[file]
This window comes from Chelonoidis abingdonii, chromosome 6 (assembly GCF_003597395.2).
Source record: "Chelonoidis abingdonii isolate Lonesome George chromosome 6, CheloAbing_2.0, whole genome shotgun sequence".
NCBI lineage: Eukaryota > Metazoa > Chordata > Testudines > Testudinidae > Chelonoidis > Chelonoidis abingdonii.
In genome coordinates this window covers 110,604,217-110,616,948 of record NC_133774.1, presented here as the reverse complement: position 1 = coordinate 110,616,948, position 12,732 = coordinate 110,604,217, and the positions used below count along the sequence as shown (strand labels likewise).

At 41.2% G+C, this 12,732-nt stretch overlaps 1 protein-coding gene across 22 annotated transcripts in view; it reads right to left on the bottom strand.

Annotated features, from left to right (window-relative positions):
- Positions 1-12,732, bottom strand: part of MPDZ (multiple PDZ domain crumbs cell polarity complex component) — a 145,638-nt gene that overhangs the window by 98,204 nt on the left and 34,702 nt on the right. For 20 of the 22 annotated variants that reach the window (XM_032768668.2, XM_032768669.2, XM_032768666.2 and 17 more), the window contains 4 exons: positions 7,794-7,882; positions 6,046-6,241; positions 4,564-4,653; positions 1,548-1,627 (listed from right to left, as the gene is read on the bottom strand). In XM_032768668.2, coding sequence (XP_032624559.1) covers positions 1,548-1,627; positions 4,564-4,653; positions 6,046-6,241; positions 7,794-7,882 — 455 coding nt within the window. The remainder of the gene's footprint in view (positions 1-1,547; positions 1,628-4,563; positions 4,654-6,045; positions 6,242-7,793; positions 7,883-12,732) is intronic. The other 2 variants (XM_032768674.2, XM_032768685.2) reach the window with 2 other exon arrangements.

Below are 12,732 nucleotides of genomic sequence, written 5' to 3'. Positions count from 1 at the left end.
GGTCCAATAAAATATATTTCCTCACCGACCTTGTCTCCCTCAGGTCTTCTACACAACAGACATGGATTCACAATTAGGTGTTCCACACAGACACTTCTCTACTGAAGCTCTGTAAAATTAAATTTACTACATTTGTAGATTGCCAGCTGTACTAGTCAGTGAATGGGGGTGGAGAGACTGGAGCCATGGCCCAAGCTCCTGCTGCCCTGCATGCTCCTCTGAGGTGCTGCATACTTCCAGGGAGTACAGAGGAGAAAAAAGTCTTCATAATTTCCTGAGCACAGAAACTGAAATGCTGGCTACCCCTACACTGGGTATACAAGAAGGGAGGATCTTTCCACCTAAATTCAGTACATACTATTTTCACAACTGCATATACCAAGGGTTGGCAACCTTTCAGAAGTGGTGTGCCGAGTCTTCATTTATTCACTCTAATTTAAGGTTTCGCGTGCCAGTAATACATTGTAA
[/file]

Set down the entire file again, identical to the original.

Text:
This window comes from Chelonoidis abingdonii, chromosome 6 (assembly GCF_003597395.2).
Source record: "Chelonoidis abingdonii isolate Lonesome George chromosome 6, CheloAbing_2.0, whole genome shotgun sequence".
NCBI lineage: Eukaryota > Metazoa > Chordata > Testudines > Testudinidae > Chelonoidis > Chelonoidis abingdonii.
In genome coordinates this window covers 110,604,217-110,616,948 of record NC_133774.1, presented here as the reverse complement: position 1 = coordinate 110,616,948, position 12,732 = coordinate 110,604,217, and the positions used below count along the sequence as shown (strand labels likewise).

At 41.2% G+C, this 12,732-nt stretch overlaps 1 protein-coding gene across 22 annotated transcripts in view; it reads right to left on the bottom strand.

Annotated features, from left to right (window-relative positions):
- Positions 1-12,732, bottom strand: part of MPDZ (multiple PDZ domain crumbs cell polarity complex component) — a 145,638-nt gene that overhangs the window by 98,204 nt on the left and 34,702 nt on the right. For 20 of the 22 annotated variants that reach the window (XM_032768668.2, XM_032768669.2, XM_032768666.2 and 17 more), the window contains 4 exons: positions 7,794-7,882; positions 6,046-6,241; positions 4,564-4,653; positions 1,548-1,627 (listed from right to left, as the gene is read on the bottom strand). In XM_032768668.2, coding sequence (XP_032624559.1) covers positions 1,548-1,627; positions 4,564-4,653; positions 6,046-6,241; positions 7,794-7,882 — 455 coding nt within the window. The remainder of the gene's footprint in view (positions 1-1,547; positions 1,628-4,563; positions 4,654-6,045; positions 6,242-7,793; positions 7,883-12,732) is intronic. The other 2 variants (XM_032768674.2, XM_032768685.2) reach the window with 2 other exon arrangements.

Below are 12,732 nucleotides of genomic sequence, written 5' to 3'. Positions count from 1 at the left end.
GGTCCAATAAAATATATTTCCTCACCGACCTTGTCTCCCTCAGGTCTTCTACACAACAGACATGGATTCACAATTAGGTGTTCCACACAGACACTTCTCTACTGAAGCTCTGTAAAATTAAATTTACTACATTTGTAGATTGCCAGCTGTACTAGTCAGTGAATGGGGGTGGAGAGACTGGAGCCATGGCCCAAGCTCCTGCTGCCCTGCATGCTCCTCTGAGGTGCTGCATACTTCCAGGGAGTACAGAGGAGAAAAAAGTCTTCATAATTTCCTGAGCACAGAAACTGAAATGCTGGCTACCCCTACACTGGGTATACAAGAAGGGAGGATCTTTCCACCTAAATTCAGTACATACTATTTTCACAACTGCATATACCAAGGGTTGGCAACCTTTCAGAAGTGGTGTGCCGAGTCTTCATTTATTCACTCTAATTTAAGGTTTCGCGTGCCAGTAATACATTGTAA